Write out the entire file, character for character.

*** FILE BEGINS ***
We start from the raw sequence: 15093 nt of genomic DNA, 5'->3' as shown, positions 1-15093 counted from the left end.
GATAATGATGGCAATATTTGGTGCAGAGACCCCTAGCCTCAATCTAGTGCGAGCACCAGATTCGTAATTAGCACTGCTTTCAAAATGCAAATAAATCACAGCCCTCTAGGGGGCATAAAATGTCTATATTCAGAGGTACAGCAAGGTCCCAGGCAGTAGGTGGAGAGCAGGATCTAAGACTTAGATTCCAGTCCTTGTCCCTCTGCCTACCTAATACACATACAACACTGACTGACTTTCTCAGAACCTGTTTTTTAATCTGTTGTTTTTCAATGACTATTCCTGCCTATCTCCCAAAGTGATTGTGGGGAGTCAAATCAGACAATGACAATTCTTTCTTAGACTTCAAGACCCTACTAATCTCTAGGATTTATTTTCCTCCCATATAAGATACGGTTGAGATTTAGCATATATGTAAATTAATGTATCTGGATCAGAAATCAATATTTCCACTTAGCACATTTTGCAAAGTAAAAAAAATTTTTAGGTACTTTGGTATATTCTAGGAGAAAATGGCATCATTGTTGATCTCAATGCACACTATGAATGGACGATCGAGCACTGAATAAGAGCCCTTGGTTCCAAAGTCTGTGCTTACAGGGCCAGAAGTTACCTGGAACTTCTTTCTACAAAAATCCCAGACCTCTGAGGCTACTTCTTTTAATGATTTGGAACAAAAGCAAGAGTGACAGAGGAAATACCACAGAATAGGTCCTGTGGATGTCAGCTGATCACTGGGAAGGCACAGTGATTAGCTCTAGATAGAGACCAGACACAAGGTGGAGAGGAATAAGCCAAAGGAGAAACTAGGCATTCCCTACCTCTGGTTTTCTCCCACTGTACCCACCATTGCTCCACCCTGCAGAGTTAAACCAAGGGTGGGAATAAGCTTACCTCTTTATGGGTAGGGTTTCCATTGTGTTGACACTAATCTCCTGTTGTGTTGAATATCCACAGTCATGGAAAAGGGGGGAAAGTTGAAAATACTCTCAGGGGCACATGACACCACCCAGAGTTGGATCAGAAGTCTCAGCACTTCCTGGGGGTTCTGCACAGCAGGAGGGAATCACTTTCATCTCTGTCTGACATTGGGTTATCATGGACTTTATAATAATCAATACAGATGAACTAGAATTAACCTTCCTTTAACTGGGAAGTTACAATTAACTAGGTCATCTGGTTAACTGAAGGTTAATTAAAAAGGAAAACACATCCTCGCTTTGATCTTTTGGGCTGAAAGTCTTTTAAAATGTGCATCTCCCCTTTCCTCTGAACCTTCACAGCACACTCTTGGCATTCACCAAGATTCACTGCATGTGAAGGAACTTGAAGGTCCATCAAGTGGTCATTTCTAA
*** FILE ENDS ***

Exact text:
We start from the raw sequence: 15093 nt of genomic DNA, 5'->3' as shown, positions 1-15093 counted from the left end.
GATAATGATGGCAATATTTGGTGCAGAGACCCCTAGCCTCAATCTAGTGCGAGCACCAGATTCGTAATTAGCACTGCTTTCAAAATGCAAATAAATCACAGCCCTCTAGGGGGCATAAAATGTCTATATTCAGAGGTACAGCAAGGTCCCAGGCAGTAGGTGGAGAGCAGGATCTAAGACTTAGATTCCAGTCCTTGTCCCTCTGCCTACCTAATACACATACAACACTGACTGACTTTCTCAGAACCTGTTTTTTAATCTGTTGTTTTTCAATGACTATTCCTGCCTATCTCCCAAAGTGATTGTGGGGAGTCAAATCAGACAATGACAATTCTTTCTTAGACTTCAAGACCCTACTAATCTCTAGGATTTATTTTCCTCCCATATAAGATACGGTTGAGATTTAGCATATATGTAAATTAATGTATCTGGATCAGAAATCAATATTTCCACTTAGCACATTTTGCAAAGTAAAAAAAATTTTTAGGTACTTTGGTATATTCTAGGAGAAAATGGCATCATTGTTGATCTCAATGCACACTATGAATGGACGATCGAGCACTGAATAAGAGCCCTTGGTTCCAAAGTCTGTGCTTACAGGGCCAGAAGTTACCTGGAACTTCTTTCTACAAAAATCCCAGACCTCTGAGGCTACTTCTTTTAATGATTTGGAACAAAAGCAAGAGTGACAGAGGAAATACCACAGAATAGGTCCTGTGGATGTCAGCTGATCACTGGGAAGGCACAGTGATTAGCTCTAGATAGAGACCAGACACAAGGTGGAGAGGAATAAGCCAAAGGAGAAACTAGGCATTCCCTACCTCTGGTTTTCTCCCACTGTACCCACCATTGCTCCACCCTGCAGAGTTAAACCAAGGGTGGGAATAAGCTTACCTCTTTATGGGTAGGGTTTCCATTGTGTTGACACTAATCTCCTGTTGTGTTGAATATCCACAGTCATGGAAAAGGGGGGAAAGTTGAAAATACTCTCAGGGGCACATGACACCACCCAGAGTTGGATCAGAAGTCTCAGCACTTCCTGGGGGTTCTGCACAGCAGGAGGGAATCACTTTCATCTCTGTCTGACATTGGGTTATCATGGACTTTATAATAATCAATACAGATGAACTAGAATTAACCTTCCTTTAACTGGGAAGTTACAATTAACTAGGTCATCTGGTTAACTGAAGGTTAATTAAAAAGGAAAACACATCCTCGCTTTGATCTTTTGGGCTGAAAGTCTTTTAAAATGTGCATCTCCCCTTTCCTCTGAACCTTCACAGCACACTCTTGGCATTCACCAAGATTCACTGCATGTGAAGGAACTTGAAGGTCCATCAAGTGGTCATTTCTAA